Friday, May 31, 2013

When You Reach Me by Rebecca Stead

I've been a big fan of When You Reach Me by Rebecca Stead since before it won the 2010 Newbery Medal, so I recently decided to do a reread via audiobook.

It's 1979, and Miranda is a savvy Manhattan city-dweller: she knows to ignore the rough boys who hang out at the garage down the street, not to talk to the crazy homeless man who sleeps with his head under the mailbox, and to have her key out and ready when she gets to her apartment door. Her main preoccupations are with school, friends, and helping her mother prep for an upcoming appearance on the game show The $20,000 Pyramid. But then, all of a sudden, things start to change. After an inexplicable encounter with another kid on the street, Miranda's best friend Sal stops talking to her -- even though his getting punched wasn't her fault. Even more mysteriously, strange notes begin arriving for Miranda. What do they mean? Who are they from? What should Miranda do about them?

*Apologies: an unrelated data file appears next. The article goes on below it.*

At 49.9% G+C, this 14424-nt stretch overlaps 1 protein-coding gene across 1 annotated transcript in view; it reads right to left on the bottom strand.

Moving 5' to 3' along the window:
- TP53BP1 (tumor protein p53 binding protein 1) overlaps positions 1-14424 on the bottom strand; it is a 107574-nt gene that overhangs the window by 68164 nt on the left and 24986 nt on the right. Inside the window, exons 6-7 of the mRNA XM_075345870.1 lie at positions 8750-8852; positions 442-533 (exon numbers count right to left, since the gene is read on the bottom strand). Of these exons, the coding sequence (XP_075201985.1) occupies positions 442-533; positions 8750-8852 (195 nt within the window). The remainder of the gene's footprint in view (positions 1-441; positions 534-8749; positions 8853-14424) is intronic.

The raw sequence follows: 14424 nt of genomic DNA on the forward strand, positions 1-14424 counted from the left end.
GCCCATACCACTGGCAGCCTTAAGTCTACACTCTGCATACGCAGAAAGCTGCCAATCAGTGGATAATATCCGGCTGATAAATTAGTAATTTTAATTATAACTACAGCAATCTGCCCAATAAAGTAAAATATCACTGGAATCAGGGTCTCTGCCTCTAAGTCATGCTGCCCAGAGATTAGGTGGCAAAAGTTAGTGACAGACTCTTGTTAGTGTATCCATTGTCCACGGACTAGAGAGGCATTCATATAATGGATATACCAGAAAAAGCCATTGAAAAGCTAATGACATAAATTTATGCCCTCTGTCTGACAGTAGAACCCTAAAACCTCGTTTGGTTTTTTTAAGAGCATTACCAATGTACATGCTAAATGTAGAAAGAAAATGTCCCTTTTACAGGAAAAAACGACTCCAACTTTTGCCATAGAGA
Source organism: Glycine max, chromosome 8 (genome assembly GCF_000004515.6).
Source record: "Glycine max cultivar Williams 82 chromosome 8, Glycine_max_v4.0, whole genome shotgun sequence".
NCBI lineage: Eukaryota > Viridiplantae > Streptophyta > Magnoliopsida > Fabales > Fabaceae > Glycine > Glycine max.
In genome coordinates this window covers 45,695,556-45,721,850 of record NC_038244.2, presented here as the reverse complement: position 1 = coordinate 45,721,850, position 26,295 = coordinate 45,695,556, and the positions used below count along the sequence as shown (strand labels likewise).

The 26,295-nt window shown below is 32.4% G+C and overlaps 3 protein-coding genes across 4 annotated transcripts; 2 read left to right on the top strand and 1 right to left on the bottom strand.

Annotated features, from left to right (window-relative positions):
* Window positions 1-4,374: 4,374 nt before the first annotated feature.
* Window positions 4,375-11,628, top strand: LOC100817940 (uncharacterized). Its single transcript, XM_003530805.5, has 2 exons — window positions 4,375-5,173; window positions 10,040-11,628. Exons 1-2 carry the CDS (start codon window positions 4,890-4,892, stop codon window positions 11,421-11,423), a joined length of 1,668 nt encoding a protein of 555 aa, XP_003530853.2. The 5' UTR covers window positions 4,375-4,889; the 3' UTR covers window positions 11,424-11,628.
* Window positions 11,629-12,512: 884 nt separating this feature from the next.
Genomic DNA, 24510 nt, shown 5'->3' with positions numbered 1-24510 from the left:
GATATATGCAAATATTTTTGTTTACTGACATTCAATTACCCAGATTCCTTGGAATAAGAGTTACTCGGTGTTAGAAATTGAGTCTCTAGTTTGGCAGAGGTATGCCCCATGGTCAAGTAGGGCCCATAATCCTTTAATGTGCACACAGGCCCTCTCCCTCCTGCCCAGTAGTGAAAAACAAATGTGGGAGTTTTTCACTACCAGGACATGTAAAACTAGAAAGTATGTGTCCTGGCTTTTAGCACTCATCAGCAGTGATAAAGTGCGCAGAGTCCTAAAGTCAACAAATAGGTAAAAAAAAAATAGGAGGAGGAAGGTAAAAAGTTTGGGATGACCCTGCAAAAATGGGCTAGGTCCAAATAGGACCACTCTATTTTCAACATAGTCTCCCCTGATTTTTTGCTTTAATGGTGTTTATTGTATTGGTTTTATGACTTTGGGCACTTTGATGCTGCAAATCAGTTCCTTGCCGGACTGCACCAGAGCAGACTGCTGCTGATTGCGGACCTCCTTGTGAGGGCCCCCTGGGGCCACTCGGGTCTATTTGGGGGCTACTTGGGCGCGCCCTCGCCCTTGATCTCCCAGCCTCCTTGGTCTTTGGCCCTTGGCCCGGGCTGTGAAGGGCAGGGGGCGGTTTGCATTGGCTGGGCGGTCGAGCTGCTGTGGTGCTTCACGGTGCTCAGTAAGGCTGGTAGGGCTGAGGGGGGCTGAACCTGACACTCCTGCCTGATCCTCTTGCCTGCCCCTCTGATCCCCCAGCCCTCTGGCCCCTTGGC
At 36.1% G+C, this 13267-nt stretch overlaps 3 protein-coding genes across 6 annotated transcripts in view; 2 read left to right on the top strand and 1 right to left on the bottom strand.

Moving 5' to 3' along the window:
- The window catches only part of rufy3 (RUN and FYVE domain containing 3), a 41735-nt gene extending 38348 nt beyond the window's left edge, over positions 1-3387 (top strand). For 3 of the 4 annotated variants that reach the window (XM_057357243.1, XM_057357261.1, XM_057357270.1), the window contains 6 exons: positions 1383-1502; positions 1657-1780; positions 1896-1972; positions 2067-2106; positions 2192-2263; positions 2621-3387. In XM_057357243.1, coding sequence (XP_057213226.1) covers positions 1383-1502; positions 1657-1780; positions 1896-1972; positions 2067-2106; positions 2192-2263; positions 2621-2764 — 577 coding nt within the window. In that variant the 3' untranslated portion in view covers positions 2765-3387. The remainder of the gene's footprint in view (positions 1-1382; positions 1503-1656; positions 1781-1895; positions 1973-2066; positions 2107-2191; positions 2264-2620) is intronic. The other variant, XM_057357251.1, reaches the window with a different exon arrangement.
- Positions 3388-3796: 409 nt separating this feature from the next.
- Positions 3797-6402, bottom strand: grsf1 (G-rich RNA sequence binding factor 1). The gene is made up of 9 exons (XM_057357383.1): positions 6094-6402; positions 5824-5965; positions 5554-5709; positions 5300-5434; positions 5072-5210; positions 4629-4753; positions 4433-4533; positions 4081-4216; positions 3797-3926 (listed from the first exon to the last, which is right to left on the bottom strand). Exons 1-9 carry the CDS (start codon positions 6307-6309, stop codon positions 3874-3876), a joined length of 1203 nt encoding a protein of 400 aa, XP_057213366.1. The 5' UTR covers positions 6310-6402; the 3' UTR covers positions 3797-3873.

Every time I read this book, I am impressed at the tight plotting and skillful writing. Listening to the audio version was no exception, and Cynthia Holloway's narration perfectly captured Miranda's smart, youthful voice. This is a book that gives its readers credit for intelligence without seeming at all pretentious, and while I may have its flaws, I certainly can't pick them out. The characters are nuanced and grow throughout the course of the story, the pacing is steady, the story is neither too long nor too short, and there are bonus references to A Wrinkle in Time. What's not to love?

(Reviewed from an e-audiobook borrowed through my library system.)

1 comment:

  1. This was such an interesting, unique book, and not at all what I was expecting when I picked it up. I think it was the grittiness of the real world, with the street bullies and especially the mentally-unbalanced homeless man, that surprised me the most. Definitely worth exploring, though.